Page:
The new “fit note” system will also pose a number of legal questions for the employer i.e. can the employer take disciplinary action if the employee refuses to return to modified duties as recommended by the GP? As always, it will be important for employers to obtain legal advice on such issues, but also for Rehabilitation providers to be aware of the implications of legislation such as the DDA and be able to offer solutions for employers, in accordance with the Act.


While the new “fit note” system should have a huge beneficial impact on reducing sickness absence in the UK and bring us more in line with countries such as Australia, Canada and America, stakeholders across a broad range of professions will have a lot to learn and will need our support.


What if the claimant does require a new job/new employer?


Working in the front line supporting people with disabilities with their return to work requires a specific set of skills and competencies, predominantly developed through practical experience, to job search, negotiate with employers, complete competitive CVs/application forms and prepare claimants for interviews.  This job seeking activity also requires the claimant to have access to local vacancies, employer relationships and resources to enable them to be fully supported in their return to work.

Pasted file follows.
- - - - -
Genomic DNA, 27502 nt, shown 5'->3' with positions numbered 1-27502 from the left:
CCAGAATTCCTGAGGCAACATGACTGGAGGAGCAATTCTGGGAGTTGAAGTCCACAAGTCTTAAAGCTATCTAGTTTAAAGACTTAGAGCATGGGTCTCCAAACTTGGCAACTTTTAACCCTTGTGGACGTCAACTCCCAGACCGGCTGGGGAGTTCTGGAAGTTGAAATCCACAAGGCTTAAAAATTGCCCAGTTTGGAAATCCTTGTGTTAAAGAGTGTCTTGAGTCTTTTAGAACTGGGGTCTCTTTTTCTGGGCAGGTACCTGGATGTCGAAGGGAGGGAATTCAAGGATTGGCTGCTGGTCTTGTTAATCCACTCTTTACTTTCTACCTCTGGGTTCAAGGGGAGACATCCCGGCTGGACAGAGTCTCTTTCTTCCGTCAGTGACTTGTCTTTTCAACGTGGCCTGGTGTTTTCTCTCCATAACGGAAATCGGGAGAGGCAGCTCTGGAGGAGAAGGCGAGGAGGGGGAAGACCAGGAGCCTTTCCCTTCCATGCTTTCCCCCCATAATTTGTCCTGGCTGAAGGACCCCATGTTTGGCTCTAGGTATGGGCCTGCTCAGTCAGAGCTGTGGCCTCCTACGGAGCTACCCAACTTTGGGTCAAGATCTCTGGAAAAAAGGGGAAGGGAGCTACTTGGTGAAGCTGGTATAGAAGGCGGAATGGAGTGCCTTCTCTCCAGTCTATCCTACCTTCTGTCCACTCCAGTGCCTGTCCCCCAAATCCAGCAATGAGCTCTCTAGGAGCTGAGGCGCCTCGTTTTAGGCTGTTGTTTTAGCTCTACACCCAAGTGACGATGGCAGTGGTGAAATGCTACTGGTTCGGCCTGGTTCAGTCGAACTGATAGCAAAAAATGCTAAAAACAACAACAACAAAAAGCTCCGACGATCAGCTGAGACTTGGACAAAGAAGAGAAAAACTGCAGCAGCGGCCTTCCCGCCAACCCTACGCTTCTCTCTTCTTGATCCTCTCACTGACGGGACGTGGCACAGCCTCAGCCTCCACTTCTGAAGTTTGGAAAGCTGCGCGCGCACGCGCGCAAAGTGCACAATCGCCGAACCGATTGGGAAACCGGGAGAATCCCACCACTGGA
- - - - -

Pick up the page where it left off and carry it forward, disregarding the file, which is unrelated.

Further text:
Evidence suggests that Insurers do not want to pay for clinically trained staff to carry out the specific roles of job searching and placement activities such as these. Some organisations, such as Shaw Trust, have a unique funding model which means that only return to work outcomes are financially rewarded, therefore staff are motivated and driven by sustainable return to work outcomes, plus they can offer the expertise, resources and local knowledge required, to support the Rehab Case Manager and the Rehab Client to achieving a return to work outcome.


What are the benefits to the case manager outsourcing job searching services?


  • Improved RTW statistics
  • Strong employer links and access to UK wide vacancies
  • Greater employment market intelligence
  • Nationwide coverage and local knowledge of other services
  • More cost effective for your fee paying clients


By working together with Vocational Rehabilitation Specialists and supporting the employer, a better and more cost effective outcome can be achieved for everyone involved in the return to work process.


By Clare Ginders – BA hons, CDMP (Certified Disability Management Professional).  Level A – Psychometric Testing, accredited by and member of the BPS (British Psychological Society), member of CIPD (Chartered Institute of Personnel & Development) and professional member of the VRA (Vocational Rehabilitation Association). clare@gindersvrs.co.uk